University of Edinburgh fees set to rise

Published

Old_College,_University_of_Edinburgh

Nathan Stilwell
Deputy Editor-in-Chief

The University of Edinburgh is to raise fees for undergraduate students from the Rest of the UK (RUK) from £9,000 a year to £9,250.
Edinburgh University has become the first university in Scotland to raise fees for students from England, Wales and Northern Ireland since the UK government lifted the upper limit on tuition fees in England. The decision to raise fees by £250 has been condemned by both the NUS and Edinburgh University Students’ Association.

The Students’ Association has claimed that current students will be unaffected by this fee increase, and will continue to pay existing fees for the duration of their undergraduate degree. Students who join the University from 2017/18 onwards will have to pay the increased fee.

President of the Students’ Association, Alec Edgecliffe-Johnson, said “despite the protections for current and low income students that we were able to secure, we’re profoundly disappointed that fees have been increased yet again, meaning prospective Edinburgh students are now facing some of the most expensive undergraduate degrees in Europe.”

Vice President Academic Affairs, Patrick Garratt, said “this latest fee rise is part of a deeply worrying trend of the commodification of education, with the UK Government keen to transfer ever-increasing costs from the public purse to individual students. We’re calling on all Edinburgh students to resist this, and join tens of thousands of other students to demand a fairly funded higher education system at the NUS national demo in London on 19 November.”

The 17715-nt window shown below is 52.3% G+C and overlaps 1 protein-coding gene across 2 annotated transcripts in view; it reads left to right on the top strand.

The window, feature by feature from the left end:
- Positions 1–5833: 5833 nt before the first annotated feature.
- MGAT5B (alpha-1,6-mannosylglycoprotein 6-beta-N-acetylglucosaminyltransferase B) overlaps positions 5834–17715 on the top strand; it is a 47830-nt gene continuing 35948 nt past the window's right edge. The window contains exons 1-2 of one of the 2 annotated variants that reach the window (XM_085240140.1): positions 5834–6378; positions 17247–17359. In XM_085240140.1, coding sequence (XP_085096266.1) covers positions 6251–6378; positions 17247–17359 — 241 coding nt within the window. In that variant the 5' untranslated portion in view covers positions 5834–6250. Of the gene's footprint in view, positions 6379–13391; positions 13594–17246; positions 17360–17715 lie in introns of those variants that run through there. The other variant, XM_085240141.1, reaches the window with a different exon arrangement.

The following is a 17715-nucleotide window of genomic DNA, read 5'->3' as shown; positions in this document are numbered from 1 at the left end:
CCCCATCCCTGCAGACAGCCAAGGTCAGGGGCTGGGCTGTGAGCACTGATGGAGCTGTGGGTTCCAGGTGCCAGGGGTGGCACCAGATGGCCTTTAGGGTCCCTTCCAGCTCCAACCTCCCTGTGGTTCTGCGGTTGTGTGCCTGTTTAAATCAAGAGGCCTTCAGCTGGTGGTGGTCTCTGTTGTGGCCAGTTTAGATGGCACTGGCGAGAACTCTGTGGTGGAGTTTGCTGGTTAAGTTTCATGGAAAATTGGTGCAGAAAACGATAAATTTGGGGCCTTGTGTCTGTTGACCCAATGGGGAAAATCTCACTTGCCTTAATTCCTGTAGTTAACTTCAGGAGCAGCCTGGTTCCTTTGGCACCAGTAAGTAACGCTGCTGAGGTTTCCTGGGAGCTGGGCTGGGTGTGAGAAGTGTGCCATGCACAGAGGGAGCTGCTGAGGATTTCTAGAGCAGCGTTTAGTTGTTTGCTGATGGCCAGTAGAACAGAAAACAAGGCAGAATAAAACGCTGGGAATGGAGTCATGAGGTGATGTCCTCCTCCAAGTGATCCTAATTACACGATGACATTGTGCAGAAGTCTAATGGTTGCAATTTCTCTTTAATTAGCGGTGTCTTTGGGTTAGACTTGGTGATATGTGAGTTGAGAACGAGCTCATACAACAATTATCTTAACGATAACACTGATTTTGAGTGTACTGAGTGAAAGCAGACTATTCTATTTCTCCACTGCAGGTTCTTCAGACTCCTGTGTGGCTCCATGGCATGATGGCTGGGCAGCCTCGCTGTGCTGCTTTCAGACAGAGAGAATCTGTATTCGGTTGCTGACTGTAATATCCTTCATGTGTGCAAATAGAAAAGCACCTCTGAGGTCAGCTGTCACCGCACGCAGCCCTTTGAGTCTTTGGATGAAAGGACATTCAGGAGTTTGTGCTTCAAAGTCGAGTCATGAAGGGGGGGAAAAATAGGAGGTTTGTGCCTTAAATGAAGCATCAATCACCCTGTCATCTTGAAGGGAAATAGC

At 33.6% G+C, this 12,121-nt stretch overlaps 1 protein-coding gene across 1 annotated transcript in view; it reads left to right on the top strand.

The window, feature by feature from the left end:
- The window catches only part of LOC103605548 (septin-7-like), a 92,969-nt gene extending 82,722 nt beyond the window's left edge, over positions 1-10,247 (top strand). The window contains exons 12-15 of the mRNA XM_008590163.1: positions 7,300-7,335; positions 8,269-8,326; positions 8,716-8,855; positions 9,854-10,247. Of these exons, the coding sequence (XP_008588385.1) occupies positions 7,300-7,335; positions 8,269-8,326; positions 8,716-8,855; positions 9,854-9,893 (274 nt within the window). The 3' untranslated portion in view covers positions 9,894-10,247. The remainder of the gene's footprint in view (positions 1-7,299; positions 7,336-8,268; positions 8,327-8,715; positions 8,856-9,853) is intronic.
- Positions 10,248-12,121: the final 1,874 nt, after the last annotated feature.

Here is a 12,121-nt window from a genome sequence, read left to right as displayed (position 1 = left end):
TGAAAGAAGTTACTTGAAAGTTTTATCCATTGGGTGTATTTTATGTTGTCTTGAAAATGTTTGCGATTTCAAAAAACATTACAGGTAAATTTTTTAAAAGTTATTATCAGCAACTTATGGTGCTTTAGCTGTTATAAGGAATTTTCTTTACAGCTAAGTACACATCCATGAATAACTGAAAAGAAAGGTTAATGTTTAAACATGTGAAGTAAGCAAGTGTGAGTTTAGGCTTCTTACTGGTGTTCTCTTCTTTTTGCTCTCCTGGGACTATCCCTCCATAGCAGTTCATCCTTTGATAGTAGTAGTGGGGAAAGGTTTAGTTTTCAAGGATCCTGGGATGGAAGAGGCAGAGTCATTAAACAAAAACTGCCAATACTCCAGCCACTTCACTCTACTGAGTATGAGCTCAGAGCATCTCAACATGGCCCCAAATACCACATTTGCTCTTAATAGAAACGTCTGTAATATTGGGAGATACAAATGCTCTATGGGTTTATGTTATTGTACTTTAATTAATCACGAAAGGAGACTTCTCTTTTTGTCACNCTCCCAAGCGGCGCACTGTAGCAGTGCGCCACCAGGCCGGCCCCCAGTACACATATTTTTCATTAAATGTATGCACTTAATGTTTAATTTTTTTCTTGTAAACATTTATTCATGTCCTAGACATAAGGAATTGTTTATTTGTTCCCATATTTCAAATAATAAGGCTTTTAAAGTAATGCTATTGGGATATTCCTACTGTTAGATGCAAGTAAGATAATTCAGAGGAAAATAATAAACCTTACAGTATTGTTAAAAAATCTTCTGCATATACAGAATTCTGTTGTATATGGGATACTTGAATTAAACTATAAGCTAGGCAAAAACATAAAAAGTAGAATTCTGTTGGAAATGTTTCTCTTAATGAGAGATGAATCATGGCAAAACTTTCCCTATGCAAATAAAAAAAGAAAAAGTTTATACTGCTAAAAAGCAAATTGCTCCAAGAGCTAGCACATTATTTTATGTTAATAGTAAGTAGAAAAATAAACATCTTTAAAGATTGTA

Commenting on the rise, NUS Scotland President Vonnie Sandlan said: “It’s worrying to see the University of Edinburgh engage in a race to the top, charging ever higher fees for students from the rest of the UK. Ultimately, we cannot forget these increases have been driven by the policies of the UK Government, and further increases in fees in England, but Scotland could have chosen to resist those moves. In Scotland, we’ve rightly rejected the very worst of the market driven approach to education that we see in other parts of the UK, but it is particularly disappointing to see Edinburgh not show any restraint, instead seizing the opportunity to charge students more.

“It’s important to remember that these rises potentially make Edinburgh the most expensive place to study in the UK, with students from outside Scotland paying fees over four years, rather than the three years they would spend studying in England, Wales, or Northern Ireland – and that’s without taking into consideration the high cost of living in the city. All of this comes without any of the protections and support that Scottish and other UK students who study in England see – around additional support and efforts to boost access. Instead, students from the rest of the UK coming to Scotland fall through a gap in the system.

“Ultimately, it will be the poorest and most marginalised students who will be worst hit by these fee rises. We hope that the University of Edinburgh reconsiders its decision to increase costs for future students, and other universities consider their position, before saddling their own students with further fee debt. We’re proud of Scotland’s commitment to widening access to our universities, but that commitment to fair access cannot stop at a border.”

The University of Edinburgh has not yet commented on the fee increase.